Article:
It’s week four and I’m back around the virtual table with our four Juno friends talking about ‘perfecting their working environment.’
This week, the fantastic Vicky Silverton is hosting the session. Vicky is one of our partners on the platform, and the mastermind behind ‘You Need A Vicky’, a decluttering and organising company. We’ve been working with Vicky for a few months now, and it’s wonderful to have her hosting and bringing such expertise to the table.
Joining Vicky this week is Juno client Paul Kirkcaldy, Managing Director of Sparrohouse Creative, Dima Najib, Workplace Psychologist and Strategist at Foster & Partners and Tamsin Ward, Head of Brand at Shine For Women.
Today the topic focuses on creating the perfect working environment during these uncertain times - whether that’s creating a work space in the kitchen, mentally stimulating your brain or recreating ‘a normal work day’, the episode brings you tips and tricks to master the art of productivity!
The episode begins by reflecting on the current climate and how it’s affecting our own wellbeing. ‘There has to be a realistic level of expectation, you can’t put pressure on yourself to do the home schooling, keep up your schedule, make sure you do all your work and get that yoga session in.’ Vicky starts and she couldn’t be more accurate. ‘It’s so important to call out the fact we are not working from home, we’re working through a crisis in our home,’ Tamsin, Head of Brand at Shine For Woman, ‘the most important thing that will get you through this time is just being human. It’ll take up all your energy trying to mask your current reality.
When you think about wellbeing - just sitting there on an evening and not doing anything is probably, right now, going to be most beneficial for you.’ The episode starts off with a refreshing reminder to be yourself, to embrace this uncertain time and really check in on your wellbeing and mental health.
We move on to discuss an optimal working environment at home, whilst maintaining a level of strong wellbeing. For Paul, ways of working haven’t changed too drastically, ‘for us we recognised the changes in the creative industry over the last few years and specifically set up to work remotely. We don’t need an office to do what we do. I don’t need someone to sit at a desk 9 - 6, they can do their work wherever and whenever and still be productive.’ Whilst the culture and way of working for Paul and his company hasn’t seen too much of a shift, mental headspace has understandably become a challenge during lockdown, ‘personally, I’m much more productive if I go and work at the gym, having a few hours of switched-on work, taking time to exercise then back to my working day.’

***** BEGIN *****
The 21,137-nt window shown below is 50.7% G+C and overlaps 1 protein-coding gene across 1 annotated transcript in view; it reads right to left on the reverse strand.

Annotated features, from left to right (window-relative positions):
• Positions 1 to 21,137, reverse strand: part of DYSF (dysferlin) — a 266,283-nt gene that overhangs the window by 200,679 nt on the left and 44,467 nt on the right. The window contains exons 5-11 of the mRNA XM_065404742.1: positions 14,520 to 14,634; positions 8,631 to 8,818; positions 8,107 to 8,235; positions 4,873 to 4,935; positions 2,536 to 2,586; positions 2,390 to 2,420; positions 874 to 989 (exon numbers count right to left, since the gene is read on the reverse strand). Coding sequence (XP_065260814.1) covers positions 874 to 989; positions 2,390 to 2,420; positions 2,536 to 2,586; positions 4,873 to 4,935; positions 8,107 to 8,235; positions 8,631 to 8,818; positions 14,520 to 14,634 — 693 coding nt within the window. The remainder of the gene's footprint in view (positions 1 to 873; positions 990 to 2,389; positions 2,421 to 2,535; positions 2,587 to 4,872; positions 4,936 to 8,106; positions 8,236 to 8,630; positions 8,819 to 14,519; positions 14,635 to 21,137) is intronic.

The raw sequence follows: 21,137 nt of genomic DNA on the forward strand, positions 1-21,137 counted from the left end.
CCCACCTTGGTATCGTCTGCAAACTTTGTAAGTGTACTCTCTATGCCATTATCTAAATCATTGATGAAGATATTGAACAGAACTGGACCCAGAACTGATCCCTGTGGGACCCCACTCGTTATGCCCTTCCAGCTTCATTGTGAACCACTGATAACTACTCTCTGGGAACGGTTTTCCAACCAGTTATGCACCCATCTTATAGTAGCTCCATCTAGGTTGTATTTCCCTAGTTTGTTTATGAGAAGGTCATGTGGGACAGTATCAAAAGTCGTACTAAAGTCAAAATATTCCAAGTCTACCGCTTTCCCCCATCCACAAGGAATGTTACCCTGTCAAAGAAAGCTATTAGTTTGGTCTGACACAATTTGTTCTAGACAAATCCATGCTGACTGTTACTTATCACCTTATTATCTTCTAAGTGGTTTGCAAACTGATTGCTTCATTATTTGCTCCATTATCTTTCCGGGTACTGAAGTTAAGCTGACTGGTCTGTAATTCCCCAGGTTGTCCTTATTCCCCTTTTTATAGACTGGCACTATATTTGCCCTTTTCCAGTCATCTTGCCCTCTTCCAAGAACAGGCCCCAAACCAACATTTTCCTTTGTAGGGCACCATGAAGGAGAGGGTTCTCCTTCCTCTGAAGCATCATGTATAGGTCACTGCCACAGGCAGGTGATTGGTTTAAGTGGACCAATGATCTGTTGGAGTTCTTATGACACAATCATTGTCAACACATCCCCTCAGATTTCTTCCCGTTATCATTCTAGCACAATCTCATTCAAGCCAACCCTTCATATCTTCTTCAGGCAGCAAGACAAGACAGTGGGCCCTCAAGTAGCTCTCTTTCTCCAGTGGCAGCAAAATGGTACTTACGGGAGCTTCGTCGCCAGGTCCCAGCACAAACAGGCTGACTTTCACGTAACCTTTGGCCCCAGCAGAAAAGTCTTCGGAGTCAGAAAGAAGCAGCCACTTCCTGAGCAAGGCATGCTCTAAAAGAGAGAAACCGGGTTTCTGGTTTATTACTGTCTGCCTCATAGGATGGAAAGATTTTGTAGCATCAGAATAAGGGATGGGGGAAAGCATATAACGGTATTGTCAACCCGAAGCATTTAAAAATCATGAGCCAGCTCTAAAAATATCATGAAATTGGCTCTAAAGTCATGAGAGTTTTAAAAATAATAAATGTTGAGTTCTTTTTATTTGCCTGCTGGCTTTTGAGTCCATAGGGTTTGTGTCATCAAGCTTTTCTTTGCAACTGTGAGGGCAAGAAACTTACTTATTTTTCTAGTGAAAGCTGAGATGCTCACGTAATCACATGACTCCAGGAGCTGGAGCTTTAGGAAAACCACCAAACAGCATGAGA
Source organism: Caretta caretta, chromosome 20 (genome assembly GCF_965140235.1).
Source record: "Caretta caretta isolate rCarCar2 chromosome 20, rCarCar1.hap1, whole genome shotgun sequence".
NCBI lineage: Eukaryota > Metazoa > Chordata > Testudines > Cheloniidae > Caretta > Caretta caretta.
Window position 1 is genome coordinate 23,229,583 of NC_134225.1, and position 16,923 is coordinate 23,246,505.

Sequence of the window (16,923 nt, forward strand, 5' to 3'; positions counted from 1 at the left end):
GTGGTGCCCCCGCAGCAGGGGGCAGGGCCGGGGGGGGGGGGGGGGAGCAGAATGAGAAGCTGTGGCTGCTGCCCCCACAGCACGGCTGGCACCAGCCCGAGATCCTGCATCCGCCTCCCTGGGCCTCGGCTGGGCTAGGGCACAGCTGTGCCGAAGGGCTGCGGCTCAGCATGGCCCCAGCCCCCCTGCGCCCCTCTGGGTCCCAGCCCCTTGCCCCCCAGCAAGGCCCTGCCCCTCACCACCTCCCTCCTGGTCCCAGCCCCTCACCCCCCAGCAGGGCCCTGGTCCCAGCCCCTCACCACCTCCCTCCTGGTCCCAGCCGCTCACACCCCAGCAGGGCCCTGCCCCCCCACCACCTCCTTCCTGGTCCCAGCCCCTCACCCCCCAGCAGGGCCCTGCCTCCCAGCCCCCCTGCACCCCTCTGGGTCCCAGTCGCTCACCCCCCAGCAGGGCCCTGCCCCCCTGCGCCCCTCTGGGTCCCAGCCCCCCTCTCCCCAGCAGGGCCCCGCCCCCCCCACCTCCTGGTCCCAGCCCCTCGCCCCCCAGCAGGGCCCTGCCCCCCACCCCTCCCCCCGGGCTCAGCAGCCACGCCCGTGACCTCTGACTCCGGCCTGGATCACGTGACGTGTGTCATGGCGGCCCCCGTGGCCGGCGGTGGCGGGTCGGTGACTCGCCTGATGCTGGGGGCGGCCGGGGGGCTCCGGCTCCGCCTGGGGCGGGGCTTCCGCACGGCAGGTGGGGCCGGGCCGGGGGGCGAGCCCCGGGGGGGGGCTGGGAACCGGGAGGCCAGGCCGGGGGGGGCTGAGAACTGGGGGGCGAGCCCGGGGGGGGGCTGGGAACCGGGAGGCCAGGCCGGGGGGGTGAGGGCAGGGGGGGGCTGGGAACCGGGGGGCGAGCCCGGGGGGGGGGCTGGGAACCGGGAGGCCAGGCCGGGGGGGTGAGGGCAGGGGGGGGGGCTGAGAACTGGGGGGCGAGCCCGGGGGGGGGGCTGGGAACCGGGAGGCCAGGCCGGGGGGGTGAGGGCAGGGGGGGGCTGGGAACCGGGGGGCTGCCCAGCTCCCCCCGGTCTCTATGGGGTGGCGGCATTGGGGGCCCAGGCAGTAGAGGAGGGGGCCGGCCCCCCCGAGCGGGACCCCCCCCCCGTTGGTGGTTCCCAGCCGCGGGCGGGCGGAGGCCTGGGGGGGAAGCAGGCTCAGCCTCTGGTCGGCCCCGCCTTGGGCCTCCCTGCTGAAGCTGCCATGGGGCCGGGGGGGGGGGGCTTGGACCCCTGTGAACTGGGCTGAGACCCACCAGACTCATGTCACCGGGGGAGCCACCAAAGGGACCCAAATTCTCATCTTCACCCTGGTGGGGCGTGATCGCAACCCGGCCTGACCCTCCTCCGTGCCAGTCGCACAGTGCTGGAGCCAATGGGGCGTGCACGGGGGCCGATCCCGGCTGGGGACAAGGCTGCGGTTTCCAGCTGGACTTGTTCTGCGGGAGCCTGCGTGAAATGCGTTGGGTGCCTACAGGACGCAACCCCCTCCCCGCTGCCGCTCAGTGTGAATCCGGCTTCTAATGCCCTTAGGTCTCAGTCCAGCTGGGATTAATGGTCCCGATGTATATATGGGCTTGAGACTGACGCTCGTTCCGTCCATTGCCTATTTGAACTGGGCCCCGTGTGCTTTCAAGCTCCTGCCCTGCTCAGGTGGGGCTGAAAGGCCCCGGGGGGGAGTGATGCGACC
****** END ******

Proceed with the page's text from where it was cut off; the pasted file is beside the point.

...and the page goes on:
Working environments have changed for majority of us, and the mental challenge to ‘switch on’ and ‘switch off’ is fast becoming the norm. On top of the that, we’re seeing our day to day jobs changing in order to adapt to our surroundings. Dima, Workplace Psychologist and Strategist at Foster & Partners explains how her role has seen a shift; ‘as part of my role I’m working on a lot of kids initiatives, giving internal advise and generally helping people adjust to their new work setting.’ And, she practises what she preaches, keeping a close check on her productivity but most importantly wellbeing, ‘keeping productive for me is about experimenting with breaks I take throughout the day, mentally switching on and off and creating barriers, all work remains on the dining room table. Even the simple act of pushing the dining room table away after I’ve finished working - immediately I recognise that, that’s it - work is over!
The conversation flowed and it was clear to see that whilst adjusting to new workspaces and adapting with day to day jobs were both important for the people around the table, wellbeing and positivity were number 1. Hangout and Zoom might have been a laborious concept at first, but it’s now the norm, with Tamsin admitting ‘I’ve got to know my clients and partners more by not seeing them face to face - now I’ve seen what their house is like and I’ve even met their cat!’
It’s hard to see through the uncertain blur and keep focused on what is to come, but I left this table feeling enthusiastic, positive and oddly excited for the inevitable challenges ahead. Vicky rounded the conversation , encouraging us all to ‘use this time to pause and get creative,’ with Dima mirroring her thoughts, ‘I hope we can take this opportunity to empower ourselves and think differently from an individual to an organisational level.’